The fiscal policies that House Speaker John Boehner demands are divorced from economic reality, according to an array of commentators and data.
In a major speech Monday night in New York, the Ohio Republican called for “cuts of trillions, not just billions” while simultaneously taking his traditional hard line against any tax increases.
Boehner outlined what are expected to be GOP demands to be met if congressional Republicans are to allow an increase in the federal debt limit. That increase will be needed in coming weeks if the government is not to default on its financial obligations.
“The Speaker is entitled to his own opinions about how to reduce our debt, but not his own facts. We will never cure what ails our economy if the Republicans keep misdiagnosing the problem because of their ideological blinders,” says Sen. Charles Schumer of New York, a top Senate Democratic leader.
For instance, Boehner alleges that a “government spending binge … is crowding out private investment and threatening the availability of capital needed for job creation.”
The reality, Democrats say, is that business investment was up more than 15 percent in 2010 and up more than 11 percent in first quarter of 2011, citing the Bloomberg news service, which says that Boehner’s speech is contradicted by market realities.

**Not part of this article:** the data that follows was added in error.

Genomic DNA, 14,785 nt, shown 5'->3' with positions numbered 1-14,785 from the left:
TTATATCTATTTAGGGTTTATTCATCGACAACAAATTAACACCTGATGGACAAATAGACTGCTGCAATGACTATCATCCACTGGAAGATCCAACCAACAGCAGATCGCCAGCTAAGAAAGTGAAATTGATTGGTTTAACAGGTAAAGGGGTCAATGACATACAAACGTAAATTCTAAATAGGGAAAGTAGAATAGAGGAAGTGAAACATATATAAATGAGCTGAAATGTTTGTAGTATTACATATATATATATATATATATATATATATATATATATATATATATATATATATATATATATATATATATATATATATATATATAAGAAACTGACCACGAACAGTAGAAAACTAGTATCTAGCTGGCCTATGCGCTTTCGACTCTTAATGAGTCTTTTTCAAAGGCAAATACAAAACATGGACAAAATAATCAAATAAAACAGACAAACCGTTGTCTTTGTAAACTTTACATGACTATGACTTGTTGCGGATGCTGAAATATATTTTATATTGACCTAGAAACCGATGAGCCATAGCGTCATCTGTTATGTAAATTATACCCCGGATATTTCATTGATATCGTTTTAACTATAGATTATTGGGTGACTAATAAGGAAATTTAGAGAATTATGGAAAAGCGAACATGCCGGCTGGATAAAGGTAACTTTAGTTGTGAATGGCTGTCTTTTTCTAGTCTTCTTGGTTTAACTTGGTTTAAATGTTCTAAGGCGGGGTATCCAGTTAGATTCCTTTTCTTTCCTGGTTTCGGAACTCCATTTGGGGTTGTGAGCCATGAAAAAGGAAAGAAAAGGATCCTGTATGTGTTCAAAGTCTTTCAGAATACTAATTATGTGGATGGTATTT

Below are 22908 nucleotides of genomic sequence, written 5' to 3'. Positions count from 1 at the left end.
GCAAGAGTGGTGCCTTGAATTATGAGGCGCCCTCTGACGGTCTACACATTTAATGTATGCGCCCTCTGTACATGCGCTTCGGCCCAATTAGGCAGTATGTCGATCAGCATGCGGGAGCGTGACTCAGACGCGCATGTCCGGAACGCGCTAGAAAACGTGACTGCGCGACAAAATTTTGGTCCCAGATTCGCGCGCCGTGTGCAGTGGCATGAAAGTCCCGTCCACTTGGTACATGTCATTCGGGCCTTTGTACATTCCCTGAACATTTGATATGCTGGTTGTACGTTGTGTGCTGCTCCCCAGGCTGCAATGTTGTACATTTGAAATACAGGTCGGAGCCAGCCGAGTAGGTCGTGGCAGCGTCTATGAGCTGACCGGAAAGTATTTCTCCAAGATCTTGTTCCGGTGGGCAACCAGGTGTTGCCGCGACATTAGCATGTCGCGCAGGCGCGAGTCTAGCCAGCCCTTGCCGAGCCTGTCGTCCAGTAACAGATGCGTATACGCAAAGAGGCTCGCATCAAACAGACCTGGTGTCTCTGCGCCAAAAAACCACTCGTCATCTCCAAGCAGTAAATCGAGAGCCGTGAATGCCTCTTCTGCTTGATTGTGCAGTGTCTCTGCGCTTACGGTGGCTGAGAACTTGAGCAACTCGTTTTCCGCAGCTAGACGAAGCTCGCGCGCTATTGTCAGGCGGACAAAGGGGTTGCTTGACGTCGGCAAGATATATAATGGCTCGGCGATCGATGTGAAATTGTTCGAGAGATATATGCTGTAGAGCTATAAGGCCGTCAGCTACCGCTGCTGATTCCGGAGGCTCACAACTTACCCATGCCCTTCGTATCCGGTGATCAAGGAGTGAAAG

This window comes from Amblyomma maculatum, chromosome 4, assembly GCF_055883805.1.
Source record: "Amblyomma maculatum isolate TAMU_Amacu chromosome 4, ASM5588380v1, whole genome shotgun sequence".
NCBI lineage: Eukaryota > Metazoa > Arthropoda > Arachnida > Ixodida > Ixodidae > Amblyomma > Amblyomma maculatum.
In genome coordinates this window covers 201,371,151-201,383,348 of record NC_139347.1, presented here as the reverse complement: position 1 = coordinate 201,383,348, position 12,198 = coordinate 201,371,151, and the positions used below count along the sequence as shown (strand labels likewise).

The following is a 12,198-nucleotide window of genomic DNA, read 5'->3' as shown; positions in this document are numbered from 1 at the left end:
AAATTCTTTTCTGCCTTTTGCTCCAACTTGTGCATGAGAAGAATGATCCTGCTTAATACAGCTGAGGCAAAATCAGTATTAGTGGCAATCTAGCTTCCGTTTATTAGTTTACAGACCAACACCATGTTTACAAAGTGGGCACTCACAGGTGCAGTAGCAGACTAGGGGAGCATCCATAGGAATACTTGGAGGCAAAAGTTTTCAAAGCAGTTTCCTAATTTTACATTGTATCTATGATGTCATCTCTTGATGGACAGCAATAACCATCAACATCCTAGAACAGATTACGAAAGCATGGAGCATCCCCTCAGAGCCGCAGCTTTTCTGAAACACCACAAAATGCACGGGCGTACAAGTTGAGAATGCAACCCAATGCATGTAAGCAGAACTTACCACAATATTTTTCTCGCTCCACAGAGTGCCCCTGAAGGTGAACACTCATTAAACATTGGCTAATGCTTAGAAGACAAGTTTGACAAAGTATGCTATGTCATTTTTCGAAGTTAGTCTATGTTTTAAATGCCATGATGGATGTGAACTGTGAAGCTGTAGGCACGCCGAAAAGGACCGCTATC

“Look at interest rates. Look at capital spending. It’s very hard to come to a conclusion that there’s any kind of crowding out,” Bloomberg quotes Nariman Behravesh, chief economist of IHS Inc., a research firm based in Englewood, Colo., as saying.
Boehner also contends that economic stimulus spending “hurt our economy and hampered private sector job creation in America.”
That statement is at odds with data presented this year by the nonpartisan Congressional Budget Office (CBO), which found that the 2009 American Recovery and Reinvestment Act:
· Raised economic output by up to 3.5 percent.
· Decreased the nation’s unemployment rate by up to 1.9 percentage points.
· Increased the number of employed Americans by up to 3.5 million.
· Increased jobs by up to 5 million than otherwise would have been created.
In his speech, Boehner also defended the proposal to privatize Medicare put forward by House Budget Committee Chairman Paul Ryan (R-Wis.), by saying that the Ryan plan would “make changes in a way that will ensure future beneficiaries will have access to the same kinds of options as Members of Congress currently have.”
That’s not true, according to a CBO analysis.
“The CBO projected in an April 5 report that under the Republican plan, by 2030 the government would pay 32 percent of the health-care costs of a typical 65-year-old. The U.S. Office of Personnel Management’s benefit handbook says the government pays as much as 75 percent of the health-care costs of federal workers, including members of Congress,” Bloomberg reports.
Scott Nance is the editor and publisher of the news site The Washington Current. He has covered Congress and the federal government for more than a decade.